'Superman' James Roby reveals flaws as he prepares for 11th Grand Final in 19th St Helens season | The Sun
JAMES Roby may be Superman to most but he is one of us mere mortals – his DIY and art confirm that.
So does walking into training stiff as a board, along with the jibes he gets from younger team-mates who were not even born when he made his debut.
Wife Natasha’s lack of interest in rugby league has also helped his legendary 19-year career.
Tomorrow sees St Helens’ hooker on familiar territory – his 11th Grand Final, even though the thrill of playing at Old Trafford has not dulled.
Beating Leeds in the showpiece at the fifth time of asking will be sweet, it would also mean an unprecedented fourth title in a row.
Even if he achieves that, it will be straight back to ‘James Roby: Husband and dad – dodgy DIY maker and rubbish artist.’
Roby said: “I’ll give DIY a good go but you’re not going to get a good finish. I’m the world’s worst drawer too, I struggle to even draw a stick man.
“I know full well I’m not superman. My family see me moaning, ‘This is sore, that’s sore.’
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“It’s more in the morning. I walk in a bit stiffer than the 18-year-olds and it does get mentioned. It’s mad to think I’ve been playing that long but at the same time, I’m really proud of that.
“Every now and again, the staff might pull me from a session and say, ‘We advise at your age it’d be better if you do half a session.
“I listen to them now! I need to understand I’m nearly 37-years-old.
“I don’t really think too much about the superhuman tag. It’s nice when people say things about you and I suppose playing for 19 years is a big achievement.
“But the way I am outside of rugby, pretty laid back, helps me down tools and switch off.
“My wife, Natasha, who I’ve been with since high school, supports me in everything I do but on the other side, she’s not that bothered about rugby.
“I love that. I don’t think it would’ve worked if I had a partner who loves then game and wants to talk about it all the time.”
Roby may know what Old Trafford holds, Saints team-mate Konrad Hurrell definitely does not as this will be his first Grand Final on either side of the world.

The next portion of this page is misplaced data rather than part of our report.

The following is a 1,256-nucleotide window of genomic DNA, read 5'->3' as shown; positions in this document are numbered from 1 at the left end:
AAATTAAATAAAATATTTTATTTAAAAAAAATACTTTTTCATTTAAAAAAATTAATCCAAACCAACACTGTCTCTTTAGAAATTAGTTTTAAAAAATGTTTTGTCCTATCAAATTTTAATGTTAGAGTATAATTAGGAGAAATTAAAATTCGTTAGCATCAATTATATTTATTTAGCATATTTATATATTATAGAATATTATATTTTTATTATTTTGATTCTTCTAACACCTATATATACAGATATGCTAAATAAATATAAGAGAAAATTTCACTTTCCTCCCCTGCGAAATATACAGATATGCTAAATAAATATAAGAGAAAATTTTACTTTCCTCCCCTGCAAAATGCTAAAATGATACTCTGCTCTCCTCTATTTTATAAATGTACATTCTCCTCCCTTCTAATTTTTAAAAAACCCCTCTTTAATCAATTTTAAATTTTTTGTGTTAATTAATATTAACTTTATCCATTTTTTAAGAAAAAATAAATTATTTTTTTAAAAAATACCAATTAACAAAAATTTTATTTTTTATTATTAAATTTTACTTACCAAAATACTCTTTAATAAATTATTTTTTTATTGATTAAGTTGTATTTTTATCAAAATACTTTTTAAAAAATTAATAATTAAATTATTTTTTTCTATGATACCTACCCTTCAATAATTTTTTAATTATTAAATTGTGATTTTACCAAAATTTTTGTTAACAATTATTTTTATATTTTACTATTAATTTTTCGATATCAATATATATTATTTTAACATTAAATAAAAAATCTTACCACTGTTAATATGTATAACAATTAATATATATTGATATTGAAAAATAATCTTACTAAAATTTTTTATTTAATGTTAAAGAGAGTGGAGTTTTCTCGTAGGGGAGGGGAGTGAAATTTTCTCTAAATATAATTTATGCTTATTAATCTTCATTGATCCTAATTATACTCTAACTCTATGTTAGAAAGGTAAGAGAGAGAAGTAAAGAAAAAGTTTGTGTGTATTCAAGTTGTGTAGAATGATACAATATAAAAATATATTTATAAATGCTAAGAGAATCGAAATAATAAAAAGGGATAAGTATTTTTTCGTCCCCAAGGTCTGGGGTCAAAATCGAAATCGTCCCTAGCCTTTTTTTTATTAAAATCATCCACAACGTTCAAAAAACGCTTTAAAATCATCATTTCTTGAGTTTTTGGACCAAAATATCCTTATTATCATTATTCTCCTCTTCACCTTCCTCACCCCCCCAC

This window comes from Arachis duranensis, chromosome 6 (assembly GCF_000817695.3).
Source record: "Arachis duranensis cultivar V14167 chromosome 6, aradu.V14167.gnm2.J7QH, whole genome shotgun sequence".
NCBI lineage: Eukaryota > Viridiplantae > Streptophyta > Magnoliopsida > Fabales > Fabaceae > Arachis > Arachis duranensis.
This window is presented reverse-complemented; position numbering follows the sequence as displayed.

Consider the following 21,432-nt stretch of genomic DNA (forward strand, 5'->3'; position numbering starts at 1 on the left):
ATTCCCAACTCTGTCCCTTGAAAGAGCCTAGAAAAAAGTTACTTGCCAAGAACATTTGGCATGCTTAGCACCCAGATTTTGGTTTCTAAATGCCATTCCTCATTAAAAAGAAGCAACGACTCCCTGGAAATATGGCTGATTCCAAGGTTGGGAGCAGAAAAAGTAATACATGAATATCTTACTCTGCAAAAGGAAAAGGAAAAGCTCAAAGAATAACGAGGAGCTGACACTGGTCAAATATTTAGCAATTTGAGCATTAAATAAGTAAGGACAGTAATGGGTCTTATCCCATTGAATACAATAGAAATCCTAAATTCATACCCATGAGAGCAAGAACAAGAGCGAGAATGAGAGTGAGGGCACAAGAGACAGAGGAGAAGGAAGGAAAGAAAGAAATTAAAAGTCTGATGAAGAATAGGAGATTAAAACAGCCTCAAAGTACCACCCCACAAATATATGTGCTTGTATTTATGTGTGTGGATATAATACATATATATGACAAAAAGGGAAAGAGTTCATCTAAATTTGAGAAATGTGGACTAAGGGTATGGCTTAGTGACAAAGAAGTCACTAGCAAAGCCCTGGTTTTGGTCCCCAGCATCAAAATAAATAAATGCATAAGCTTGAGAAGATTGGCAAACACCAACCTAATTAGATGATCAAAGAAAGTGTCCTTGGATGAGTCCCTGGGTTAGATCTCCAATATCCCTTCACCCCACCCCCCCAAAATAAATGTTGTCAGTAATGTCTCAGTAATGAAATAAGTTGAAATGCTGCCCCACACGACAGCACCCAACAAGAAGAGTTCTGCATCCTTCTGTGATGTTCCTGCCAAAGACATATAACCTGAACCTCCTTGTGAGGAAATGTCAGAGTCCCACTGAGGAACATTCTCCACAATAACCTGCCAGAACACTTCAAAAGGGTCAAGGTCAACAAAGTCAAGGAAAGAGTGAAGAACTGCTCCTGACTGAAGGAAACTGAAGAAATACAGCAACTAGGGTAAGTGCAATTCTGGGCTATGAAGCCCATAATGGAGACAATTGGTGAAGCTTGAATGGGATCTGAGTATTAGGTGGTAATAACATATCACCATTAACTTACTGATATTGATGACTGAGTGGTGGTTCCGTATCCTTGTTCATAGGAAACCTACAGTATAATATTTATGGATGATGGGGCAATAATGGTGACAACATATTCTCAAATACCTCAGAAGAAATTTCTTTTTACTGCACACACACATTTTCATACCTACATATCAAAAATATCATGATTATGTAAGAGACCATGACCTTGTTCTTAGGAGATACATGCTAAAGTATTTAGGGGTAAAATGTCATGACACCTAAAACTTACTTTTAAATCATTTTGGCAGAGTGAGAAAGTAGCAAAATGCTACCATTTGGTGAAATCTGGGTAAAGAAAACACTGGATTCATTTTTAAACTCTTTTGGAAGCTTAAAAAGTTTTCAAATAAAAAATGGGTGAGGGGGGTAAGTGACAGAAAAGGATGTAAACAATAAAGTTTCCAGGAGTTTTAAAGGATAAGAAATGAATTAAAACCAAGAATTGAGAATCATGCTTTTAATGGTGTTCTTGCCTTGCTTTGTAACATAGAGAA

Outwardly, the Tonga star is one of Super League’s most bubbly characters but the smile slipped slightly as he revealed the mental work he has done after joining the three-times champions.
Former Rhinos centre Hurrell said: “I wasn’t mentally at the stage where I could perform better, on top of that I had a couple of long-term injuries.
“Just in my head, I had a bad year whereas I’ve played many games this year and my headspace is at a better level.
“I worked on it. Just by talking to people that I’m close with, trying to get out of that mindset. Now I feel like a different player.”
Hurrell faces old friends tomorrow as he takes on the club that brought him to Super League.
If Saints win, however, you can be sure he will party with fans a bit harder than when he won the Challenge Cup with Leeds in 2020, at an empty Wembley.
The closest they came was a McDonald’s at a motorway service station!
He added: “Winning the cup was still big but it was hard doing it with no-one there to celebrate with.
“The game’s always better and bigger with fans there, not having them being part of it was weird.
“The closest we came to a celebration was the McDonald’s on the way back! We all knew the bus trip was the only time we could get to celebrate, so we made the most of it.”
Roby and Hurrell will be joined by loose forward Morgan Knowles after Saints’ second appeal against a two-match ban for twisting the arm of Salford’s Chris Atkin behind his back was successful.
That sparked a furious reaction among fans, former players and even current ones, who believe the disciplinary system is now a joke.
Official notes said Wednesday’s panel concluded: “While there could be a risk, due to the lack of movement beyond its natural range, there was not an ‘unacceptable risk’ which was an element of the charge and all elements of that charge had to be met.
“Their opinion that there was an unacceptable risk taken by the player was wrong.”
And boss Kristian Woolf said: “It’s a big boost for us, he’s one of the best players in his position in the world.”
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